You Don’t Need ‘Me Time,’ You Need This Instead
In times when you’re feeling out-of-sync, my advice has always been to push forward regardless; for building great momentum requires less positive emotion behind it than you might expect.
However, this strategy does admittedly have a foundational discipline beneath the mindset to just press forward, and doing so without a preexisting self-reliance or fighting spirit may prove this progressive attitude difficult to obtain.
I sympathize greatly with the difficulty to find your feet during moments of unbalance. Moments when your reality and your footing in it does not feel quite as fluid in alignment as before. It is because of my sympathy, however, that I find immense discomfort for the common (and unfortunately: temporary) solution to these chaotic times. The self-advised response here would usually be to dedicate time to yourself. To block out stresses and relieve yourself of the vast challenges of life. This time is a time known as ‘Me Time.‘
During Me Time, it is as if you are temporarily granted the ability to pause everything occurring in your life in order to prioritize your focus to yourself. The intention here is to allow yourself a moment to commit to low stress and positive activities that require little energy. Me Time is your supposed opportunity to restore energy. The demand for times like this comes from the hectic world where people find themselves in a position of constantly having to complete tasks that are not of their choosing. Constantly doing things for others and feeling as though their power over their time and life is fading as time passes.
What I find problematic here is that it fuels the mindset that this constant struggle for power over one’s own life is something that you have to escape from. Instead, I propose that it is more beneficial in the long term to firstly acknowledge the hard-truth that people will always try to gain power over you and then use selective moments to strategize how you are going to combat this and gain more power over your own day-to-day as opposed to constantly finding yourself needing more Me Time. The seemingly comfortable time that you find yourself escaping from the problems of the day-to-day ends up being more dangerous as it acts as the catalyst for more escapist thinking and desire for instant gratification which has been proven to encourage a further downward spiral and loss of control over one’s life decisions.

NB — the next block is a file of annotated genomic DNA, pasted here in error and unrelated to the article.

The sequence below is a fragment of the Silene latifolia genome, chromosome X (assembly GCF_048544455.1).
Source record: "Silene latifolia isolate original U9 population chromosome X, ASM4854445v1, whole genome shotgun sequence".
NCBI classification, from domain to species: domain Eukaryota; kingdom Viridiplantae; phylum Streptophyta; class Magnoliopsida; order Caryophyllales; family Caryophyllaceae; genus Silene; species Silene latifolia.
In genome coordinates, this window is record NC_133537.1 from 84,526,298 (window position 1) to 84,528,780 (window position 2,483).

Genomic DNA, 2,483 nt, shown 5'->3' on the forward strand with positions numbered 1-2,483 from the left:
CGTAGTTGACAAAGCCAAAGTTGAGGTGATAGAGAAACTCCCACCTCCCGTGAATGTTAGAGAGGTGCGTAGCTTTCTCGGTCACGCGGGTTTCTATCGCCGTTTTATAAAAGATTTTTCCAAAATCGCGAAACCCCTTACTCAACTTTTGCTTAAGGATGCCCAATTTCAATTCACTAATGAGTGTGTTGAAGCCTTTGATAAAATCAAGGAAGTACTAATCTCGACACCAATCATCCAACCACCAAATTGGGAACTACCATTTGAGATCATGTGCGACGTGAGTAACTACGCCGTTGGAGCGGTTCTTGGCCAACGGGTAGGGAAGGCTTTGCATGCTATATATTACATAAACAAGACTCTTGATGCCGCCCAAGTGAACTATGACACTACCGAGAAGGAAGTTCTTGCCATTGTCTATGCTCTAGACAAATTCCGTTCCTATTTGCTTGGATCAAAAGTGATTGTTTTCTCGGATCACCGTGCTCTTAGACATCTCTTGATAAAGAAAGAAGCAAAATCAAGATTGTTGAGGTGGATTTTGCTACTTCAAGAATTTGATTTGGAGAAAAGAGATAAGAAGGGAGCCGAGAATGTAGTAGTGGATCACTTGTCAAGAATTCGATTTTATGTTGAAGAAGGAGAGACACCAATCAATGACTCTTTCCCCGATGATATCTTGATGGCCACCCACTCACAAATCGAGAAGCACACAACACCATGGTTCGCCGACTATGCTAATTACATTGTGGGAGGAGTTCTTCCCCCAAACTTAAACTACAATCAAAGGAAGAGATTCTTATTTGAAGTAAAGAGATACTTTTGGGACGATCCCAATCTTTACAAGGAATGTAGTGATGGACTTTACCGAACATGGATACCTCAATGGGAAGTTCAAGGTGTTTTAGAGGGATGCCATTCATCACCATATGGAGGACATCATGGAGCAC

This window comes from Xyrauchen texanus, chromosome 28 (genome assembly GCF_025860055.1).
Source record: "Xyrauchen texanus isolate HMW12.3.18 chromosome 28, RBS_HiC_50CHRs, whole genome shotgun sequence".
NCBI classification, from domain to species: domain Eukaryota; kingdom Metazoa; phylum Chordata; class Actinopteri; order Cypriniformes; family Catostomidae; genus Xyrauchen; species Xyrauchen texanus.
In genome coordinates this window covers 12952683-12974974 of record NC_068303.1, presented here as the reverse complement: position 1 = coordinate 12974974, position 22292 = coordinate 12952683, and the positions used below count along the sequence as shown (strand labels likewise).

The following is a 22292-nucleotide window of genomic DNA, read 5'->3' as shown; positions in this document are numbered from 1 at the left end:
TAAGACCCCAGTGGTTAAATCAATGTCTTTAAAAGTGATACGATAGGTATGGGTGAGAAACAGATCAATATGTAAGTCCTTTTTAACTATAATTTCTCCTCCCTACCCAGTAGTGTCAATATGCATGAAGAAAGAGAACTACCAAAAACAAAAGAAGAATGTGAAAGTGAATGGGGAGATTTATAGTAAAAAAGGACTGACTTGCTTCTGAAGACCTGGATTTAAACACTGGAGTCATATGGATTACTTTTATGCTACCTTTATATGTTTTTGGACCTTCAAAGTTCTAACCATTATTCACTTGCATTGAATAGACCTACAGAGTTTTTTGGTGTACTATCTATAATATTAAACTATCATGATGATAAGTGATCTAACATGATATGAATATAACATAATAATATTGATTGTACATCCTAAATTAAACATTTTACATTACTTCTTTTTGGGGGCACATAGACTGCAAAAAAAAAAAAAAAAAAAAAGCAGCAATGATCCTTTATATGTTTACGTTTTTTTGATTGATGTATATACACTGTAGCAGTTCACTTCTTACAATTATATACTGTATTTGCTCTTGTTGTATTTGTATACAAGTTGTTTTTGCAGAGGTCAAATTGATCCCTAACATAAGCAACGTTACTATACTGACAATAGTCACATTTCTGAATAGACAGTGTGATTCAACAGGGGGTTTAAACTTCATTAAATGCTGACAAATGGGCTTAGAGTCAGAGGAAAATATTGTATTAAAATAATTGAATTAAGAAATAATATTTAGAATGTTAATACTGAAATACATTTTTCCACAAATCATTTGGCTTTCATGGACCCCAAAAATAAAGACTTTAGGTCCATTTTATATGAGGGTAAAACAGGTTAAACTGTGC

I suggest an alternative time which, when taken away from this article and into your own experience, will drastically change the way you think about how you spend the time in which you prioritize de-stressing. I propose ‘Future Me Time’.
In Future Me Time, your focus is not on escaping the stress of the constant fight for power, but rather, strategically prioritizing time in which you work on something that will serve your future self. Robert Greene, the author who wrote many strategic and impactful books including The 48 Laws of Power, talks of something similar. He makes it clear that there are really only two ways in which time can exist. Dead Time and Alive Time. In Dead Time, a person is usually passive. They allow time to bide and does nothing to usefully leverage this time. In Alive Time, a person constantly learns and acts in leveraging their every second toward their future.
What my proposed Future Me Time entails that the more commonly explored Me Time doesn’t advocate is the focus on how your life after the time will be realigned. You will find your previous-self has elevated your outlook on life and the means in which you go through it. You may find previously difficult tasks, no longer so. You may now have the ability to see connections between things that previously seemed vague. Your intentional decision to choose activities that will benefit your later success is an act that can propel you immensely.
Go for a long walk with a deep or hard question you must answer before returning home.
Write in a journal.
Build an improv strategy for a recent reality shift.
Work on a smaller task.
Notice little thoughts and write them out.
Call someone about a project you’ve always wanted their help on.
Write an email to someone you admire. Reach out.
Think strategically about your next career move.
Ultimately, Future Me Time should be treated less as an occasional booster, but rather as a way of life: to look constantly toward the future and to productively use the time that was once energy draining and temporary in its emotional response. Instead, focus on the constant acts of pursuing your desired outcome that make for a thrilling ride. For as Paulo Coelho once said: ‘It’s the possibility of having a dream come true that makes life interesting.’